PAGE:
Networks ready for surge in electric vehicles

5 Jul 2018
Heath Frewin

Last week a Senate Select Committee was announced to explore the benefits of, and potential support measures for, greater uptake of electric vehicles (EVs) in Australia. Energy networks are already anticipating an increase in EV adoption and are working to ensure the grid can not only support the surge, but add value for EV owners.

EV market study indicates shift in thinking

Energy networks, automotive associations and government agencies have conducted extensive modelling on the benefits of widespread EV uptake in Australia and the nature of existing incentives for their purchase. This analysis also includes the development of hydrogen electric vehicles by manufacturers (using a fuel cell instead of a battery), already available and sold in countries such as US, Japan, and Korea.

The Australian Renewable Energy Agency (ARENA) and the Clean Energy Finance Corporation (CEFC) recently released a report by Energeia reviewing plug-in electric vehicle (PEV) charging infrastructure and market modelling of PEV sales and associated charging requirements. This report contained some compelling data. For example, in Norway, potential buyers of EVs responded most positively when they saw immediate financial savings, such as exemption of EVs from certain taxes and charges. Of the non-financial incentives, ease of access to public charging stations came out on top.

If we explore the important role of energy networks within the non-financial incentive sphere, it’s apparent there is a shift in thinking by customers, especially in terms of the provision of charging infrastructure that is appropriate to public needs and wants. According to Energeia, as EVs and charging infrastructure replicate the utility of internal combustion engine (ICE) vehicles (i.e. in terms of driving range and refuelling times), EVs will become less likely be refuelled at people’s homes or at work, and more likely to be refuelled at charging stations similar to existing “petrol stations”. This is mainly driven by improvements in charging and battery technology and other trends, shown below.

So what does this mean for charging infrastructure and the role of energy networks? Energeia believes the Australian Government and industry should focus their efforts in making available ‘DC fast charging infrastructure’ to assist in extending the range of EVs. This will require a range of technical and regulatory capabilities, such as the ability to locate and tap into energy networks at appropriate locations, install the infrastructure and manage the infrastructure (asset management). These core capabilities are potentially extended to, and dovetail with, installing hydrogen EV charging infrastructure. In fact, according to the figure below, electricity networks are one of the best placed potential suppliers and operators of this infrastructure.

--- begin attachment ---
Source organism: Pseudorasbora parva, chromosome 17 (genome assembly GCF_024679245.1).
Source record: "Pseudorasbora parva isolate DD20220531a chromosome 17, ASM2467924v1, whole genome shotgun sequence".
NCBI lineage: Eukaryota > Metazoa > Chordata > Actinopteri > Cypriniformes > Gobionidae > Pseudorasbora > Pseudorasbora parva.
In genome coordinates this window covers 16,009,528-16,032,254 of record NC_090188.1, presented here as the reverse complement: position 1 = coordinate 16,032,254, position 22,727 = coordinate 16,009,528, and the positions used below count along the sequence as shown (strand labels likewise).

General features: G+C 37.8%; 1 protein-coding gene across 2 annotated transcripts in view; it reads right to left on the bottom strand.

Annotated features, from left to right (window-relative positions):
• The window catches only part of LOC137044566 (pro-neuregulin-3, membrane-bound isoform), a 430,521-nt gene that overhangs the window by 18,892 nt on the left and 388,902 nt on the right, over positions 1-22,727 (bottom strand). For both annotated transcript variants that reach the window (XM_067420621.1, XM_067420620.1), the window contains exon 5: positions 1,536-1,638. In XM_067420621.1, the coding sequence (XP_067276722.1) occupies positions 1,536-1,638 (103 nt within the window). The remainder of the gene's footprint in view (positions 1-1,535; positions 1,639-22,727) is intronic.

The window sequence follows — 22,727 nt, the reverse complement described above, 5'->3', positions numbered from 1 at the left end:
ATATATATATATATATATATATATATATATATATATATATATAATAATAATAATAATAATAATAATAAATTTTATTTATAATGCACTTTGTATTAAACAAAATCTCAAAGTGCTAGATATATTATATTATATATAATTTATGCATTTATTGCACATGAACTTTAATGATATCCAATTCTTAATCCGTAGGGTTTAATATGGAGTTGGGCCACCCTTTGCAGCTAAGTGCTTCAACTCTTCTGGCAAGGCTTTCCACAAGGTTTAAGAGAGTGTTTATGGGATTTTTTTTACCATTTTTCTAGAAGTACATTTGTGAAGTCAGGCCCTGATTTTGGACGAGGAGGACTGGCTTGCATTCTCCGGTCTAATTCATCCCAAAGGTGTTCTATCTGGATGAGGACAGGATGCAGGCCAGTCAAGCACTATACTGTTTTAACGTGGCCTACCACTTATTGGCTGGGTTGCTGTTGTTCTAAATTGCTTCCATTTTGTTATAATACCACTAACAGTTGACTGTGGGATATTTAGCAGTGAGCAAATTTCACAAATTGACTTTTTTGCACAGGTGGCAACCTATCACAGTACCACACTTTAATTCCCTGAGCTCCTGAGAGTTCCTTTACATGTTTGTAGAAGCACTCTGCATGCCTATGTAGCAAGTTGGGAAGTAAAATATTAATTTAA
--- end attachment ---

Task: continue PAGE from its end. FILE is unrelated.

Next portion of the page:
Unleashing the EV potential

In other countries, there are examples of energy networks providing access to DC fast charging stations. In Europe, energy supplier RWE owns more than 2,800 charging stations across Germany and surrounds[i]. Whether provided or enabled, if this potential scenario occurs in Australia, it would lead to another seismic shift in electricity network operation, as new generation and demand patterns up-end the century-old energy network model. Networks are anticipating this disruption and work has already started on facilitating the necessary changes. 

Launched last month, ‘Open Energy Networks’ is  a collaborative effort between Energy Networks Australia and the Australian Energy Market Operation (AEMO)to explore options for installing a new system model with better visibility of demand and supply at the medium-low voltage level of the electricity system, to ensure EVs and other distributed energy resources work in harmony to deliver the most value for all customers. The Open Energy Networks process will not identify where or how to operate DC fast charging stations for enabling greater EV uptake, it will however:

  • Identify a preferred operating model for visibility and balancing of electricity supply and demand at the locations where such charging stations will be needed, as well as for those households who prefer to charge their vehicle at home.

  • Identify the minimum architecture required to support the system; and

  •  Identify an energy system operating model that will also ensure those of us who do not own our house, or who prefer to drive traditional vehicles, are not disadvantaged.

The Open Energy Networks process is designed to ensure regulated electricity networks and AEMO are better able to manage the risks of balancing supply and demand of energy at the bottom end of the electricity system, including for the purposes of providing EV charging infrastructure. This will alleviate any risk to maintaining reliability and quality of supply, while providing more value to customers.

Energy Network Australia looks forward to participating in the Senate Committee inquiry. Networks have a crucial role to play in facilitating Australia’s evolution to a clean energy future. Supporting the shift to electric vehicle use, and ensuring customers get maximum benefit from this, is an important part of this transformation.